Driving in London can become a costly exercise if you’re not prepared. Before heading out to drive it’s important to study the road rules – the most common types of PCN notices in particular, as more than a million of them were handed out in 2022 alone.
At Splend, we’ve helped thousands of on-demand drivers earn an income by subscribing to drive our PCO cars and meet the Uber driver and Uber car requirements in London or drive for delivery apps. During this time we’ve gathered and studied a lot of data, and also asked our top drivers what are the PCN hotspots to avoid.
We’ve monitored our PCO fleet to determine what days of the week carry the most risk and which are the busiest hours when it’s most likely to get a PCN.
Our data showed that our drivers received the highest number of PCNs during the day, from 6 am to 9 am and from 3 pm to 6 pm – in other words, the peak hours on the road with many bus lane and school zone restrictions etc.
The graph below shows a simplified risk matrix showing the two time periods with the most PCNs in our fleet.
There are over 600,000 CCTV cameras located around London capturing drivers breaking the road rules and issuing PCN notices.
Using data from our telematics devices, we created a heatmap of where our drivers get the most PCN notices in the Greater London Area.
Spoiler alert — central London and the Congestion Charge zone are particularly active.
Below is a list of the boroughs known for the high number of PCN notices issued every year:
Whether you’re working as an on-demand driver in the south of London or not, you need to be aware of this PCN hotspot.
As you can see from the Google Street View images below, there’s a solid bus lane line in place that isn’t broken before the intersection, meaning only buses, taxis and bicycles can use this lane to turn left.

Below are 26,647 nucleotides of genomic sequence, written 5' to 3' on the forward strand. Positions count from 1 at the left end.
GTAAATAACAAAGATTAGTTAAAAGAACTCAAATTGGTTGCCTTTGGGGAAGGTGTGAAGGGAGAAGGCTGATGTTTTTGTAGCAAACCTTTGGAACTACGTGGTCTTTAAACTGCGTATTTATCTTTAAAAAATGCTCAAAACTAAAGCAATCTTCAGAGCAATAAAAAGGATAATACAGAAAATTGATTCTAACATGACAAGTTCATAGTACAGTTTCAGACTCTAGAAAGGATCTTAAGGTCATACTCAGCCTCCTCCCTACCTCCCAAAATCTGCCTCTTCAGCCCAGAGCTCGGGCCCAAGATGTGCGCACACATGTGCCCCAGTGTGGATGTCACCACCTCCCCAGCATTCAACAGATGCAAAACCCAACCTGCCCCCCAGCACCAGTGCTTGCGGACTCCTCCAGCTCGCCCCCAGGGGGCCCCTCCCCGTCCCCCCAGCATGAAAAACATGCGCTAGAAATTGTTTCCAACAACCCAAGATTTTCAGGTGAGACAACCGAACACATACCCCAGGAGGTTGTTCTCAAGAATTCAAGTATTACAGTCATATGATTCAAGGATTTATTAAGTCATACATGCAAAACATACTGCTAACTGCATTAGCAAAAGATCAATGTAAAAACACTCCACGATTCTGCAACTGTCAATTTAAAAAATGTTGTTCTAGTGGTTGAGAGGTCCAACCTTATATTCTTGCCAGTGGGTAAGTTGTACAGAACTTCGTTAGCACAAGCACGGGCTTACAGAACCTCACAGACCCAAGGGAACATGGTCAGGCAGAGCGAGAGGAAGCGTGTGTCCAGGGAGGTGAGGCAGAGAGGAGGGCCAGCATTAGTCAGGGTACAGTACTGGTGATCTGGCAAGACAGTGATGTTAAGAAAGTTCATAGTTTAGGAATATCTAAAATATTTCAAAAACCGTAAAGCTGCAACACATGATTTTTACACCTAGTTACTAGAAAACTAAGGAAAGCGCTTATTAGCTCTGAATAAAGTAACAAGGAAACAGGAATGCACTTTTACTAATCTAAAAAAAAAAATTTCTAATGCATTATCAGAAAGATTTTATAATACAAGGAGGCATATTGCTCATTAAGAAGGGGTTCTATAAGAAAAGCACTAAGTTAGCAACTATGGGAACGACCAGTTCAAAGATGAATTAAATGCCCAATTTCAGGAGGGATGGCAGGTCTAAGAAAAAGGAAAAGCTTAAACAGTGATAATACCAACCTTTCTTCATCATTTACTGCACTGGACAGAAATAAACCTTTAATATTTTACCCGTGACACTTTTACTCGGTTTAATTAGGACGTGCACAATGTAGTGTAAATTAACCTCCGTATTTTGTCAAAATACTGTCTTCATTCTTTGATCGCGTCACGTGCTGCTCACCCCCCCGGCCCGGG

You can still turn left at the intersection, though. Simply stay in the lane adjacent to the bus lane and follow the arrows. The City of Lambeth is notorious for handing out bus lane PCN notices, so be extra careful when driving in this borough.
Located in the busy area of Hackney near London fields is Lansdown Dr., a street that limits both cars and motorcycles at certain times of the day, allowing for only local buses.
Cars and motorcycles are limited during these hours Monday to Saturday:
This area is closely monitored so make sure you follow the road rules or avoid the street altogether.
Bank junction is a notorious intersection connected by six different roads. To ease congestion in this intersection, only buses are allowed through between 7 am to 7 pm Monday to Friday.
If you’re driving through the CBD, remember to avoid this intersection.
London’s West End is known for its unparalleled entertainment, boasting the best of the best stage shows and productions. However, it also boasts the reputation for handing out the most parking PCNs in all of London, with parking inspectors taking as little as 10 mins to hand out a PCN.
The West End, pictured below, coves popular areas such as Convent Gardens, Chinatown and Soho.
If you decide to pull over in The West End, don’t forget to pay for your parking as soon as you get out of the car.
You must pay £2.50 for a one-off payment, or £2.00 if you have an account every time you use the Dartford Crossing between 6 am and 10 pm. Motorcycles are free and busses pay a slightly higher fee than cars.
If you drive in this area often, set up a Dart charge account to save 50p every time you cross. If you live in the area, you can also benefit from some local discounts.
A bus-only street located right outside the East India DLR stop is a hot spot for PCNs. From Newport Avenue cars can only turn right.
The Browning Road bridge has been temporarily closed to vehicles other than buses, taxis, motorcycles, and bicycles. This change has led to a large number of PCN notices.
On the popular Charlton Road, there’s a maximum vehicle width allowed through. Drivers need to stick left, rather than using the middle lane.
Much like the Harrow example above, Riversdale Road in Islington has a gate limiting the width of the cars that can enter. Drivers must stay in the left-hand lane and leave the middle lane free.
This confusing two-lane one-way street has a designated camera ready to fine drivers who enter. Luckily it’s clearly marked, so you should be fine if you keep your eyes on the road.
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